Segment 2: Virginia Beach/Chesapeake & High Rise Bridge

Segment 2 would convert the single HOV-2 diamond lanes in each direction to HOT-2 lanes, and would also include the newly expanded High Rise Bridge and associated lanes of I-64 from the I-464/I-64 interchange. Both directions would have a primary entrance/exit near the Bowers Hill interchange, with a midpoint entrance/exit near the Greenbrier Parkway/Battlefield Boulevard interchanges and a terminal entrance/exit that ties in at the Twin Bridges. The current HOV lanes from be reduced from 16 feet to 12 feet (allowing the installation of the tubular road markers separating the general purpose lanes from the tolled express lanes), and new 12 foot lanes would be built extend across the I-64/I-464 interchange and be built into the new High Rise Bridge and all the way to the Bowers Hill interchange. These lanes would be operational 24 hours a day, 7 days a week once activated, and would be variably priced depending on the traffic in the general purpose lanes. This segment is scheduled to be completed as part of the High Rise Bridge project, which is scheduled for completion in 2021.[30]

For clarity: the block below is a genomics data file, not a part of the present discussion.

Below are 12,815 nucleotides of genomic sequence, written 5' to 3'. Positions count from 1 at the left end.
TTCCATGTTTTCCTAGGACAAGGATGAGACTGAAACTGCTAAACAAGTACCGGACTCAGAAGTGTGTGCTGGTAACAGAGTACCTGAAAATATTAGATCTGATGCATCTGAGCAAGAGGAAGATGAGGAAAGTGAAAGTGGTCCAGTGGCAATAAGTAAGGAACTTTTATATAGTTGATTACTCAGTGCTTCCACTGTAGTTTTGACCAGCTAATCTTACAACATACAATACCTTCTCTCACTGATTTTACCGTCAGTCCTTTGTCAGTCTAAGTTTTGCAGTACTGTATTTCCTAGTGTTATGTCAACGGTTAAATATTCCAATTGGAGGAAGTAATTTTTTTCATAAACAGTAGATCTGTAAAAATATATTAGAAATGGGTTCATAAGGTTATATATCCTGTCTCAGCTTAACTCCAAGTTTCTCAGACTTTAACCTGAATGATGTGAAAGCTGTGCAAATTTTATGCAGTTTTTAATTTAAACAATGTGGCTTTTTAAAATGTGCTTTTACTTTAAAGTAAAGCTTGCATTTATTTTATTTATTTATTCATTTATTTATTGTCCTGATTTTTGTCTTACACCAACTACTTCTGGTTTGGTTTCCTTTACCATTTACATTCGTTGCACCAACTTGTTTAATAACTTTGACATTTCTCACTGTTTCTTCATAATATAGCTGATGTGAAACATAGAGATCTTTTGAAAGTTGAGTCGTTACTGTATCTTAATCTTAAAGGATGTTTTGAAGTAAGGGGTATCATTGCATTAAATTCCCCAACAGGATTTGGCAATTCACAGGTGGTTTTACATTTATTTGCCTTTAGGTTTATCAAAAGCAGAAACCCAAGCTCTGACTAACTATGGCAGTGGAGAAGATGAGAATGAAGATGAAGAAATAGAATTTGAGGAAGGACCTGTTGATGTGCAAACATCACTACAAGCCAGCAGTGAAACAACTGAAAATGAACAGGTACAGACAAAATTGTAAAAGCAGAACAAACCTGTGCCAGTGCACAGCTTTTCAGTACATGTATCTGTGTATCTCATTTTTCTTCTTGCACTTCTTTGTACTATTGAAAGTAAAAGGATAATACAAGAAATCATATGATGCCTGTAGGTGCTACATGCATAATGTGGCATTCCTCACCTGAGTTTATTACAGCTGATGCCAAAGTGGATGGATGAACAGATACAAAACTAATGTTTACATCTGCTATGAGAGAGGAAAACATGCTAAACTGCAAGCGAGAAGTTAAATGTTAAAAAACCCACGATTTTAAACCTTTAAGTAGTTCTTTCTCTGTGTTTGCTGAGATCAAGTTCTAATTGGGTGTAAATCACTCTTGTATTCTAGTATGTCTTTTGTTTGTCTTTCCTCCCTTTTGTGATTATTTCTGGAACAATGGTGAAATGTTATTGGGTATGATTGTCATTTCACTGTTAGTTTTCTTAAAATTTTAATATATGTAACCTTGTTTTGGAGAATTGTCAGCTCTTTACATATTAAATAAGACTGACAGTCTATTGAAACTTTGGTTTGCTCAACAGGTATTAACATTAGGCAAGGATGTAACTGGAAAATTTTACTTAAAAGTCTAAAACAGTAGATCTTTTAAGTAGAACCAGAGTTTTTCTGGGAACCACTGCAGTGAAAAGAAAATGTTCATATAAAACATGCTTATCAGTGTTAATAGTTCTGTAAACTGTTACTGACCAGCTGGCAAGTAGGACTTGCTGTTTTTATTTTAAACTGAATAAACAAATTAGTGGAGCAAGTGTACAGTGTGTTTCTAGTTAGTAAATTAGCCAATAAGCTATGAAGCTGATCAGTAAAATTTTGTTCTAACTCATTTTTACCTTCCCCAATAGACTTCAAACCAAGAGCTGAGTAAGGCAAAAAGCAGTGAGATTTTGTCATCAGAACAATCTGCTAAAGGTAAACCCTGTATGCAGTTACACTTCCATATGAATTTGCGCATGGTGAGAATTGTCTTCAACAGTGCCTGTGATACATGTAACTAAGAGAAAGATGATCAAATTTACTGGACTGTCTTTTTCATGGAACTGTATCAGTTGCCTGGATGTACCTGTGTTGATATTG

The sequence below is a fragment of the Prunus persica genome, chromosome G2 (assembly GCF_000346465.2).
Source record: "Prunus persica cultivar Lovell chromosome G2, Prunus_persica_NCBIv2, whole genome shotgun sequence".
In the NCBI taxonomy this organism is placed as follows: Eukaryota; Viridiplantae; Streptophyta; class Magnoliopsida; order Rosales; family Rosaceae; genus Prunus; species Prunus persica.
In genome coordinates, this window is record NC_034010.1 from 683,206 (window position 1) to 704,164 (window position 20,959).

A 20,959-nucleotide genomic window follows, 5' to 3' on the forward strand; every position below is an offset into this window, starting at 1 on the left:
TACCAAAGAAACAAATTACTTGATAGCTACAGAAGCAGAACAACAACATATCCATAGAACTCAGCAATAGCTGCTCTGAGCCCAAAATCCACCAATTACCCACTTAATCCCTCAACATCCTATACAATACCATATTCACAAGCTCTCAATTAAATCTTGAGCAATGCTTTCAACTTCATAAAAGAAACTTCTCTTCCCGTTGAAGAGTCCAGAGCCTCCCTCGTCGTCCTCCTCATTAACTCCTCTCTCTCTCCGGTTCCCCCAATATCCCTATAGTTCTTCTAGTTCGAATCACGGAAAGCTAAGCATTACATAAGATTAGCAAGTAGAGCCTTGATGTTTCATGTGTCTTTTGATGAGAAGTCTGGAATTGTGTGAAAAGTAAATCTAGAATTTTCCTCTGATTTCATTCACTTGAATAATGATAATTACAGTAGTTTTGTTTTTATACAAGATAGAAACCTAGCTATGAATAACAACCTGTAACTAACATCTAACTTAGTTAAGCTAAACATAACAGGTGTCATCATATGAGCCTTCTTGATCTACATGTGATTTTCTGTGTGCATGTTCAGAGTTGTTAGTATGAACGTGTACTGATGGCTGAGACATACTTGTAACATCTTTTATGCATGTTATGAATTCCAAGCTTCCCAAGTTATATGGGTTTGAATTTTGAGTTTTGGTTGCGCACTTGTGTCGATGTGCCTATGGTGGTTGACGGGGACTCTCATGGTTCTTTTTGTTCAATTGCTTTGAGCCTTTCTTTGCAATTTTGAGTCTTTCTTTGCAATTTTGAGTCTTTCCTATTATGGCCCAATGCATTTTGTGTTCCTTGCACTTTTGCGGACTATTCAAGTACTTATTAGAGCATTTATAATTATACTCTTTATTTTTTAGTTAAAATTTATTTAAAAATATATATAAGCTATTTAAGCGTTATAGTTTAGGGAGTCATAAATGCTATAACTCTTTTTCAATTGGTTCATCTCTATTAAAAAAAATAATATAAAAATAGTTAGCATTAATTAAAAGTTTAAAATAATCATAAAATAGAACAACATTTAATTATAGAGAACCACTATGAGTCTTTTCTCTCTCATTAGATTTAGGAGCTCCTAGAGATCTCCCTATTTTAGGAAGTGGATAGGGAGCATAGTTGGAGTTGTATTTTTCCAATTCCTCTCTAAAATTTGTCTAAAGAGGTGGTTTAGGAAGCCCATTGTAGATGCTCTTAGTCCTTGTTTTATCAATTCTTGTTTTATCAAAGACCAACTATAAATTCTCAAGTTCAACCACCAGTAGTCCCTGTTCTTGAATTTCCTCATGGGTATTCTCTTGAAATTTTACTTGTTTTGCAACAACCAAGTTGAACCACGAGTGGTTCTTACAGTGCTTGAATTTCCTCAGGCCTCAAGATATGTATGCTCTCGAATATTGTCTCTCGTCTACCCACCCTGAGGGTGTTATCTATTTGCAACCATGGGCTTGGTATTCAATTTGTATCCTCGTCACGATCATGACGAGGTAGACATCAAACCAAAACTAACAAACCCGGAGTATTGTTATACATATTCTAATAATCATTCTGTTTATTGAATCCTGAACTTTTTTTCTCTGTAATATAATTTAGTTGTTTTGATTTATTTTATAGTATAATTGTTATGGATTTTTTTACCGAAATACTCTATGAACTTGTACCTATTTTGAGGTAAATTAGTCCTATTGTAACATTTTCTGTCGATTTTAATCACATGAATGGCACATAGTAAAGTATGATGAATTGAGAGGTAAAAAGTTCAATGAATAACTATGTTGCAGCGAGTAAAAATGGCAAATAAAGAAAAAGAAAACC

Segment 3: Hampton Roads Bridge Tunnel

Segment 3 would be built as part of the Hampton Roads Bridge–Tunnel Expansion project, and would build from the existing reversible HOV northern terminus at I-564/I-64 through and across the expanded bridge-tunnel, and through the existing HOV-2 diamond lanes in Hampton. Planning for this segment (such as operational times and tolling pricing) will continue as the HRBT Expansion project continues and would open at the same time as the new HRBT opens, in 2024.[30]

Segment 4: I-64 on the Peninsula

Segment 4 would convert the remaining diamond lanes on I-64 in Hampton & Newport News to HOT-2 lanes as an extension of the HRBT Project. Detailed studies for this project, including operational hours, planning and design will occur in 2018, and would open along with the completion of the HRBT expansion.

Hampton Roads Bridge Tunnel expansion[edit]